Romania is the EU country with the most children in good or very good health, as reported by household members

Anca Alexe 06/02/2019 | 08:26

In 2017, more than 95 percent of children in the European Union (EU) were considered by other household members to be in good or very good general health. This percentage changes only slightly by age group, from 96.5 percent for those aged under five, to 95.9 percent for those aged five to nine and 95.2 percent for those aged ten to fifteen. The percentage of children whose general health was considered to be bad or very bad was under 1 percent for all age groups, according to Eurostat.

Less than 5 percent of children in the EU in 2017 were considered to have limitations in activities due to health problems: 3.7 percent with moderate limitations and 1.2 percent with severe limitations.

The proportion facing each category of limitations in activity increases with age. Among those aged under five, 2.2 percent had moderate and 0.6 percent had severe limitations in activities, while for those aged five to nine the proportions were 4.1 percent and 1.2 percent respectively and 4.4 percent and 1.6 percent for those aged ten to fifteen.

Romania ranked first among the countries whose children were reported to be in very good and good health, with 99.4 percent overall for all age groups under 16 years old.

In 2017, the percentage of children aged under five considered to be in good or very good health ranged from 92.4 percent in Estonia to more than 99 percent in Bulgaria, Malta, Romania and Italy.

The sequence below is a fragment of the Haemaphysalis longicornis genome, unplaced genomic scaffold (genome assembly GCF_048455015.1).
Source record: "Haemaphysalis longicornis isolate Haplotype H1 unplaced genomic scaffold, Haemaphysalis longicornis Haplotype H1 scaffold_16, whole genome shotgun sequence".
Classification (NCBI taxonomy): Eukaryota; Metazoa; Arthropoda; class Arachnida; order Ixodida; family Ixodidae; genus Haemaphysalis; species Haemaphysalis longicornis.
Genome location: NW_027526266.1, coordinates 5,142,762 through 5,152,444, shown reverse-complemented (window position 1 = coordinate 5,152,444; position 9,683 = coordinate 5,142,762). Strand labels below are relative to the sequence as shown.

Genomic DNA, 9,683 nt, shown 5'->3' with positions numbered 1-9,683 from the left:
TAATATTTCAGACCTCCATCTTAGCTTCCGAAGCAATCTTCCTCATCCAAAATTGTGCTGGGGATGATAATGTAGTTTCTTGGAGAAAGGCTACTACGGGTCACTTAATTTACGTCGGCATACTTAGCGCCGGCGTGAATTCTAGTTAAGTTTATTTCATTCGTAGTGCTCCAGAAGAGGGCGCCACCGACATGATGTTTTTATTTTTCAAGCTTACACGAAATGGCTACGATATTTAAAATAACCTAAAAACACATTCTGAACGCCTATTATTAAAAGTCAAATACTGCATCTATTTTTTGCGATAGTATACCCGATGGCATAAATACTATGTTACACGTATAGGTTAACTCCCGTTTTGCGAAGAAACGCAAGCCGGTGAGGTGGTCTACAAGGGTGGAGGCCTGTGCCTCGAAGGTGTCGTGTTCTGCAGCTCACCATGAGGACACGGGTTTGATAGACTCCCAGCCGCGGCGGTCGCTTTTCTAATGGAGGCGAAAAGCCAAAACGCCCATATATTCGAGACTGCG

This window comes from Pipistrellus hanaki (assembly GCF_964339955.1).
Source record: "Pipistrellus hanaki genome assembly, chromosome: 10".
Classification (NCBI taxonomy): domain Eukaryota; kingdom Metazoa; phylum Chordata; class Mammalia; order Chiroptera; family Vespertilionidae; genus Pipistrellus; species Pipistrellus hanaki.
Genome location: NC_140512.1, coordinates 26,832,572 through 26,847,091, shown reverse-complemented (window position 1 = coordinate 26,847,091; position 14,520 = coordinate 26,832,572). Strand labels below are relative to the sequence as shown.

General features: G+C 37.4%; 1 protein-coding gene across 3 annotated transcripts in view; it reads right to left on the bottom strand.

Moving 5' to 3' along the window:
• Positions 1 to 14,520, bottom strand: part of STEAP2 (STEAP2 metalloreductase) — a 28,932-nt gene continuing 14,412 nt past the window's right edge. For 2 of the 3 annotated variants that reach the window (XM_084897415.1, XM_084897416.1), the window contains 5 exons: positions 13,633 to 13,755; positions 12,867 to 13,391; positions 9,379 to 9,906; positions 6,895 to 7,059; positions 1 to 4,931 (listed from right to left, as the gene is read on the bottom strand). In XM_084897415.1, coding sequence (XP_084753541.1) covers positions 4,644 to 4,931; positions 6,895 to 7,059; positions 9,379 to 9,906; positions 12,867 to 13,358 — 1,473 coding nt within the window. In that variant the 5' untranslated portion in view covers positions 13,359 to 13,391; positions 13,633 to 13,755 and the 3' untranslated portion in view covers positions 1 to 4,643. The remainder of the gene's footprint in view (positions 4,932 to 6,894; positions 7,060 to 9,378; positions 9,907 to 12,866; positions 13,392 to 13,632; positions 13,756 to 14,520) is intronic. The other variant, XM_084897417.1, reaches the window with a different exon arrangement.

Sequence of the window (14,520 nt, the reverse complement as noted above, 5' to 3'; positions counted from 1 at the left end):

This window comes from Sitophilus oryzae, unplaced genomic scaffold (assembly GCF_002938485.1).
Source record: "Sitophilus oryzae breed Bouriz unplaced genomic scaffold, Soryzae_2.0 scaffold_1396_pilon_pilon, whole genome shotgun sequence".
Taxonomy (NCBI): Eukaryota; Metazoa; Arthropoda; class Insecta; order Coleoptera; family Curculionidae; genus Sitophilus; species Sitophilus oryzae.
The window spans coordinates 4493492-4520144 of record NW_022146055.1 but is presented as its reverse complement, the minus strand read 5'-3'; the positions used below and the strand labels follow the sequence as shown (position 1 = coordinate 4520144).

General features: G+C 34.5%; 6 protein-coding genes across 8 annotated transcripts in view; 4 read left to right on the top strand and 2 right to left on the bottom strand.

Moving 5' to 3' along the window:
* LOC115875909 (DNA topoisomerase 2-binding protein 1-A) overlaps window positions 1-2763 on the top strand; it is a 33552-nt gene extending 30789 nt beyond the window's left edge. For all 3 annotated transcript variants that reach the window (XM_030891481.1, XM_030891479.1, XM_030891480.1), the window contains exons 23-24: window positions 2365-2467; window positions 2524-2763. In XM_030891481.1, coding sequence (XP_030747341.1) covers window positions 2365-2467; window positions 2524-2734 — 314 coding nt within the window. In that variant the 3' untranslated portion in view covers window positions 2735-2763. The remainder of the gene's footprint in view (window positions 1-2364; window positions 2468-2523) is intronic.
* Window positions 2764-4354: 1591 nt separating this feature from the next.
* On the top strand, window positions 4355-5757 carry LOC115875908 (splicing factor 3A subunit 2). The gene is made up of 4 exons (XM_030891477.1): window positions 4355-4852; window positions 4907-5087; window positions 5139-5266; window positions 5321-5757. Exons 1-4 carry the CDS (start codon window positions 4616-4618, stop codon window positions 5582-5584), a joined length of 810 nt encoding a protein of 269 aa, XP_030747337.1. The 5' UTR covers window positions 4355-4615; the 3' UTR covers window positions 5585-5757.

Among children aged five to nine, the proportion of those considered to be in good or very good health was lowest in Portugal (89.3 percent) and Latvia (91.2 percent) and highest in Romania (99.8 percent), Cyprus (98.9 percent), Italy (98.8 percent) and Greece (98.7 percent).

Among those aged ten to fifteen, the percentage considered to be in good or very good health varied from below 90 percent in Latvia (88.0 percent), Portugal (88.7 percent) and Estonia (89.6 percent) to above 98 percent in Romania (99.1 percent), Italy (98.4 percent) and Bulgaria (98.2 percent).

In nearly all Member States, less than 1 percent of children under five have severe limitations in activity due to health problems In 2017, among children aged under five, the percentage considered to have severe limitations in activity due to health problems was under 1 percent in all Member States except the United Kingdom (1.1 percent), Belgium (1.4 percent), Finland (1.5 percent) and Austria (1.6 percent).

For moderate limitations in activity there was greater variation between Member States, ranging from less than 1 percent in Italy (0.2 percent), Cyprus (0.6 percent), Malta (0.7 percent) and Bulgaria (0.9 percent) to 4.9 percent in Denmark, 7.8 percent in Lithuania, 8.6 percent in Latvia.

For children aged five to nine, the proportion with severe limitations in activity was highest in the United Kingdom (3.7 percent), Denmark (2.4 percent), Luxembourg (2.3 percent) and Hungary (2.2 percent), and lowest in Italy and Bulgaria (both 0.3 percent). Moderate limitations in activity ranged from 0.2 percent in Italy and 0.9 percent in Greece to 7.9 percent in Finland, 8.3 percent in Lithuania, 8.4 percent in Estonia and 11.9 percent in Latvia.

Among those aged ten to fifteen, proportions with severe limitations in activity ranged from 0.1 percent in Lithuania to 2.9 percent in Luxembourg and 4.7 percent in the United Kingdom, while moderate limitations varied between 0.7 percent in Slovakia and 0.8 percent in Italy and Cyprus to 10.9 percent in Denmark, 11.4 percent in Finland and 13.5 percent in Latvia.

In Romania, only 0.4 percent of children aged under 16 were reported to have severe limitations in activity due to health issues.

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